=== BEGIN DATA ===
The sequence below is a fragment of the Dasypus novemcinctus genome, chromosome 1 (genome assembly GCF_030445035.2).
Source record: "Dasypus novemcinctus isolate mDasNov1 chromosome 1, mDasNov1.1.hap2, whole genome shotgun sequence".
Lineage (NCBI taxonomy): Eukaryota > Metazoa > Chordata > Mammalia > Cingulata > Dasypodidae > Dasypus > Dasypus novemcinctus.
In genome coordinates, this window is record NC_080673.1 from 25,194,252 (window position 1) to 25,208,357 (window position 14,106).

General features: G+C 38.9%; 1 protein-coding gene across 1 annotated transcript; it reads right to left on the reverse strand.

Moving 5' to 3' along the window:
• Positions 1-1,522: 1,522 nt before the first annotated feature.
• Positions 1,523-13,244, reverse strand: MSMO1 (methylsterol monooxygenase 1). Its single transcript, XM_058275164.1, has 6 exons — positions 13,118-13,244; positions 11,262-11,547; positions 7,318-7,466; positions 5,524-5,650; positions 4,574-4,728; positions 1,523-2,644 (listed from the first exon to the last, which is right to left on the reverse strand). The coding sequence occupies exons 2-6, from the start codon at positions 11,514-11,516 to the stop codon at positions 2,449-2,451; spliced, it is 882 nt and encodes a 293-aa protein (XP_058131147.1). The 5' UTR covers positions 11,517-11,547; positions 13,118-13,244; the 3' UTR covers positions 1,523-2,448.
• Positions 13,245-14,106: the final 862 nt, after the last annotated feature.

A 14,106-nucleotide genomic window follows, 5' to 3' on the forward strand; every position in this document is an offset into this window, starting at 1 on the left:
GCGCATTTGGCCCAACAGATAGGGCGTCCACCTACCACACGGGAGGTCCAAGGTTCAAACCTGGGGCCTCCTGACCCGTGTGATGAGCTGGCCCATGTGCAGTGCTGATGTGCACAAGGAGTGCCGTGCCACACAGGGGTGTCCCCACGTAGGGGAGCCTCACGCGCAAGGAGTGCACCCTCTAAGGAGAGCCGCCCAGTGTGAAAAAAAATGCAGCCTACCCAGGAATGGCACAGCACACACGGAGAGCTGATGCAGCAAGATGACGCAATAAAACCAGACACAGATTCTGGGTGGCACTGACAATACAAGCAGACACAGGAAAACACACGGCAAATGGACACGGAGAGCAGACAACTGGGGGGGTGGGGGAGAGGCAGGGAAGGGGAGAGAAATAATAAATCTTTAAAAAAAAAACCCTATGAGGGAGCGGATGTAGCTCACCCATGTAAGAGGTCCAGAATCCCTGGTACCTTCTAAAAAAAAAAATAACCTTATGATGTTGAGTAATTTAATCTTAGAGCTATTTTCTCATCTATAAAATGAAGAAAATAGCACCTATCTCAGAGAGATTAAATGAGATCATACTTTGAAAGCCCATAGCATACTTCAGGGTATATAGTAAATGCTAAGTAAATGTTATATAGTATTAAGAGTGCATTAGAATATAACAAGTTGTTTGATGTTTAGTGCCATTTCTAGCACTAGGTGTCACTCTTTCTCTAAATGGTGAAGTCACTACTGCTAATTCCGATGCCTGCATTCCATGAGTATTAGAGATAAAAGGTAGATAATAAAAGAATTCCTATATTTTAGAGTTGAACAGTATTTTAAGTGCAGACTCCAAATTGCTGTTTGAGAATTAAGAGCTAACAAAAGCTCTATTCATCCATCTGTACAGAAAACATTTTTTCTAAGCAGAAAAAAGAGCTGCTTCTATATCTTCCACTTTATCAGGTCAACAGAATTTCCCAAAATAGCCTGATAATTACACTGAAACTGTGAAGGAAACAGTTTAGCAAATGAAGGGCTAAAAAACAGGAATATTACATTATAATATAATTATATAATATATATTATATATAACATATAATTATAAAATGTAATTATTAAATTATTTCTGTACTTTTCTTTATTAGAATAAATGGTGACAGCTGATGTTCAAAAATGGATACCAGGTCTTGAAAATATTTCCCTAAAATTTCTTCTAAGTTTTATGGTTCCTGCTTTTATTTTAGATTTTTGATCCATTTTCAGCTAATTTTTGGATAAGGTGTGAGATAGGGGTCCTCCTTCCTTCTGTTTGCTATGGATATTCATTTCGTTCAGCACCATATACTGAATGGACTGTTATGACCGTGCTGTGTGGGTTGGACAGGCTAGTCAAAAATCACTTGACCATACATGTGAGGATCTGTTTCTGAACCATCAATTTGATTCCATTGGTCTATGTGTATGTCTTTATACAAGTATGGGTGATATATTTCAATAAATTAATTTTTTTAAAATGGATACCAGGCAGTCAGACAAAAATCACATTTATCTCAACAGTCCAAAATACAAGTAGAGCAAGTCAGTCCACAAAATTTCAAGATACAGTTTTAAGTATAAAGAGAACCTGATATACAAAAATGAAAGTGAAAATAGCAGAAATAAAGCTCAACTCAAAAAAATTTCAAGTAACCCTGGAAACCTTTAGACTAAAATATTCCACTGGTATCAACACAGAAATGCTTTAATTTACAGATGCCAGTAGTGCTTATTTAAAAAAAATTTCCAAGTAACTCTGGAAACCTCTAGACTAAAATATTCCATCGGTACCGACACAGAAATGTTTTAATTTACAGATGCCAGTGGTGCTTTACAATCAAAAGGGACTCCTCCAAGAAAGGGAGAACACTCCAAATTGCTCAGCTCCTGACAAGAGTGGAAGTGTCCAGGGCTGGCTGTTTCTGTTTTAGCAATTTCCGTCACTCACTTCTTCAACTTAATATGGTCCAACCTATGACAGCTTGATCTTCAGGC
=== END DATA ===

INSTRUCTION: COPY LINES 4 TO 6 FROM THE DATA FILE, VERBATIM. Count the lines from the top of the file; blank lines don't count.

In genome coordinates, this window is record NC_080673.1 from 25,194,252 (window position 1) to 25,208,357 (window position 14,106).

General features: G+C 38.9%; 1 protein-coding gene across 1 annotated transcript; it reads right to left on the reverse strand.

Moving 5' to 3' along the window: